Capital’s polio vaccination drive suffers after Peshawar incident

Published April 24, 2019
Refusal rate goes up in all mouzas and union councils, says official. ─ AP/File
Refusal rate goes up in all mouzas and union councils, says official. ─ AP/File

ISLAMABAD: Parents in the capital’s rural and urban areas refused to vaccinate their children against polio on Tuesday, the first day of a polio vaccination campaign, after the incident in Peshawar a day prior.

Hundreds of children were rushed to hospitals in Peshawar complaining of abdominal pain and nausea allegedly after being vaccinated on Monday. Most were released, and doctors at Lady Reading Hospital – which received 300 or so children – said whatever was impacting the children appeared to be psychological.

Nevertheless, rumours circulated on social media about children falling ill and even dying after being vaccinated in Peshawar.

Refusal rate goes up in all mouzas and union councils, says official

In Islamabad, polio workers and teams faced difficulties on the first day of the vaccination campaign, officials from the capital administration said.

Around half of the parents and schools in rural areas refused to vaccinate their children while 35 to 40pc of people in urban areas refused as well.

A meeting was held at the deputy commissioner’s office to discuss the matter. It was decided that parents and school administrations would be persuaded first, and legal action, including the filing of cases, would be considered afterwards if polio teams were not allowed to administer vaccines.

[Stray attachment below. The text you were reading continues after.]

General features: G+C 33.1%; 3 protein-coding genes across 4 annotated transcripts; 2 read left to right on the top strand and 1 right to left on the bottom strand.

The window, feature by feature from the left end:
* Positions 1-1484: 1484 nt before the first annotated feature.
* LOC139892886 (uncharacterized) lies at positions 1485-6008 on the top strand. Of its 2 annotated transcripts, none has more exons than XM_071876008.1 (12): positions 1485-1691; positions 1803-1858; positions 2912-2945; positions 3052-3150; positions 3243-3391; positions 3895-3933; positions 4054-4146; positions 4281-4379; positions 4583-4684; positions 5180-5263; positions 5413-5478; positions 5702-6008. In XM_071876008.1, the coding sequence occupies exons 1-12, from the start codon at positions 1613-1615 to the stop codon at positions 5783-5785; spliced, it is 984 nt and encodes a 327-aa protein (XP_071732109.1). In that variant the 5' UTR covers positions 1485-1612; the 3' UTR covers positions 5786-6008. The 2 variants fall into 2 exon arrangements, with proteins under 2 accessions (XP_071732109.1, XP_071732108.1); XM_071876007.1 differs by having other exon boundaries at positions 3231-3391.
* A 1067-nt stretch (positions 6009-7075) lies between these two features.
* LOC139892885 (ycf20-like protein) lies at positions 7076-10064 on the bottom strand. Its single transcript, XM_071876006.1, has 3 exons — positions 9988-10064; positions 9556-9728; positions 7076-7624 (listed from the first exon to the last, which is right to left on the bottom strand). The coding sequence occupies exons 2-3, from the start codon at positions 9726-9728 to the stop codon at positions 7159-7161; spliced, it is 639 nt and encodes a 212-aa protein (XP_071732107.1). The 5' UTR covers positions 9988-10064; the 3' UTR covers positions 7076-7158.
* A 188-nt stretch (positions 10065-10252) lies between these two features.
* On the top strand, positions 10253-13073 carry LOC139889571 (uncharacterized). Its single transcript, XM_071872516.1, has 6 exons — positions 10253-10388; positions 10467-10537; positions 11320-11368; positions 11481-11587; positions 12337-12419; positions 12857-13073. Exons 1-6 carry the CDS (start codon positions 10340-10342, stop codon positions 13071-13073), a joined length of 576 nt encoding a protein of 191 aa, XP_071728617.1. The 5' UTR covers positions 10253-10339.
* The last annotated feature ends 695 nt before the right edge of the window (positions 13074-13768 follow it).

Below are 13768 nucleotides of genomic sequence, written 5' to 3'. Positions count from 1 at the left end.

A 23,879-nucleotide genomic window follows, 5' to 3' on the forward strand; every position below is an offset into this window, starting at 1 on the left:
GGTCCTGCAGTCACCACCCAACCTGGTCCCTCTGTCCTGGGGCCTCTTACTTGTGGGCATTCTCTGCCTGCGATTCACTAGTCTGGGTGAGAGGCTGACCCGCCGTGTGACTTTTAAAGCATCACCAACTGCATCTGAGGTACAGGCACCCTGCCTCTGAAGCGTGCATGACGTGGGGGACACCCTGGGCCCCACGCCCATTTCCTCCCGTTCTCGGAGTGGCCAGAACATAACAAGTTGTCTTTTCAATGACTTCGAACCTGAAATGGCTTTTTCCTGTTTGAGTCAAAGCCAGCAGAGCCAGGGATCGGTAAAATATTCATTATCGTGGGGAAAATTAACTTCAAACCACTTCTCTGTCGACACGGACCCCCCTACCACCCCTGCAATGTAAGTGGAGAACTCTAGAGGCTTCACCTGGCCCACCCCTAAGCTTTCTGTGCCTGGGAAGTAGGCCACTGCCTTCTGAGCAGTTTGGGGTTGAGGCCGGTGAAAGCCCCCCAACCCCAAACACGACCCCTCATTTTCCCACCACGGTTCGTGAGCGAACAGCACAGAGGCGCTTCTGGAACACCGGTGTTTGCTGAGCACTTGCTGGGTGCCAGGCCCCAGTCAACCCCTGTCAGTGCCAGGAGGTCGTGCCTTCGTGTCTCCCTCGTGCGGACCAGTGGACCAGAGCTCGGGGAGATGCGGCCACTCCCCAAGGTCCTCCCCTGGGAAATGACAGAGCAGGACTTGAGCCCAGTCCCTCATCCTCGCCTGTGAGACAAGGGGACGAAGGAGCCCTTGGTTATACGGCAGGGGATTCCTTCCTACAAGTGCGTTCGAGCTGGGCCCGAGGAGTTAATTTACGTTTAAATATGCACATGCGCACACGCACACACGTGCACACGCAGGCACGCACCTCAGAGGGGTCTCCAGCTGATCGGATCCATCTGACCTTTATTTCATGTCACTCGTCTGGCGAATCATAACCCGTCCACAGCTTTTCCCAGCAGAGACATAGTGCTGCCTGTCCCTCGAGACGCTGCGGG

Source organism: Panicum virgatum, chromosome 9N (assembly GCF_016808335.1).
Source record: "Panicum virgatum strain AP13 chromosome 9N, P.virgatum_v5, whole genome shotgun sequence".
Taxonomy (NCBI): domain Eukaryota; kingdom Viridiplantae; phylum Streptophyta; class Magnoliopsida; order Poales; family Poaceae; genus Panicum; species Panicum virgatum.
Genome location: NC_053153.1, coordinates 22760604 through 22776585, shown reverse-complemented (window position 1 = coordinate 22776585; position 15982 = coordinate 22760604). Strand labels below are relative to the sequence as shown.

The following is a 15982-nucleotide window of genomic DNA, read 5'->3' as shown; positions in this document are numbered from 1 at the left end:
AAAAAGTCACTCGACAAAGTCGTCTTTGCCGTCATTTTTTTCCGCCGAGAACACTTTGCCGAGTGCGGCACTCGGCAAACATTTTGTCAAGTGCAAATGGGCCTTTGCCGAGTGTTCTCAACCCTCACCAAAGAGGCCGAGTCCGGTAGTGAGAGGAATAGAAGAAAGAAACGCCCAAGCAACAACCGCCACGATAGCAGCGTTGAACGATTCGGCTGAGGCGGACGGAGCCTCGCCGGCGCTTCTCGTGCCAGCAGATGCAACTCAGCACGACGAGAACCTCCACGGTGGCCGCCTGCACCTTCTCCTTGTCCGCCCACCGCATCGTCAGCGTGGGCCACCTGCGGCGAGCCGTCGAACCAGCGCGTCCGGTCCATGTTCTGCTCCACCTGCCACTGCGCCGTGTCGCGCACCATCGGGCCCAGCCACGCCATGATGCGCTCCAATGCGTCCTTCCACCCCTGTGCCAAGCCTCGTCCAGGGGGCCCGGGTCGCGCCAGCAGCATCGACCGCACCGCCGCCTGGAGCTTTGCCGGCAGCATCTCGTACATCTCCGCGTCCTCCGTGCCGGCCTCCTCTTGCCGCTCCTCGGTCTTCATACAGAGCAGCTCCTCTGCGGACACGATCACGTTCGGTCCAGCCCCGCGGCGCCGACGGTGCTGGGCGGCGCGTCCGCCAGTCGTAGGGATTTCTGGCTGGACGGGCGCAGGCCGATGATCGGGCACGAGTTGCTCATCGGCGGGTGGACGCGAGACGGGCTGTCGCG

The deputy commissioner told Dawn that the situation was worse in rural areas where the refusal rate had risen from 10 people to 60 people in all mouzas and union councils.

“We have been conducting polio campaigns effectively and successfully for the last couple of months,” he said, adding the capital’s environment had been polio free for the last four months and tests on samples had returned negative.

He appealed to parents and schools not to take false rumours against polio vaccination seriously, saying these were being spread deliberately and were part of a conspiracy.

“The polio vaccine is safe and tested at the National Institute of Health,” he said, adding: “Being a deputy commissioner I also had my children administered the polio vaccine today.”

He said the poliovirus was eradicated from the capital’s environment through heroic efforts, and it would be an irreparable loss if the challenge of parent and school refusals was not covered in order to administer vaccines to children during the ongoing campaign.

He said assistance had been sought from police stations to initiate legal action if anyone intercepts polio teams, misbehaves with them or threatens them. All magistrates and assistant commissioners as well as senior officials will visit mouzas and union councils in their jurisdictions starting today (Wednesday) to persuade parents and schools until the campaign concludes.

Union council monitoring officers and lady health workers will also participate in door-to-door campaigns, he said.

Strict action will be taken against those who refused to get their children vaccination, he said, which could include the registration of cases.

Published in Dawn, April 24th, 2019

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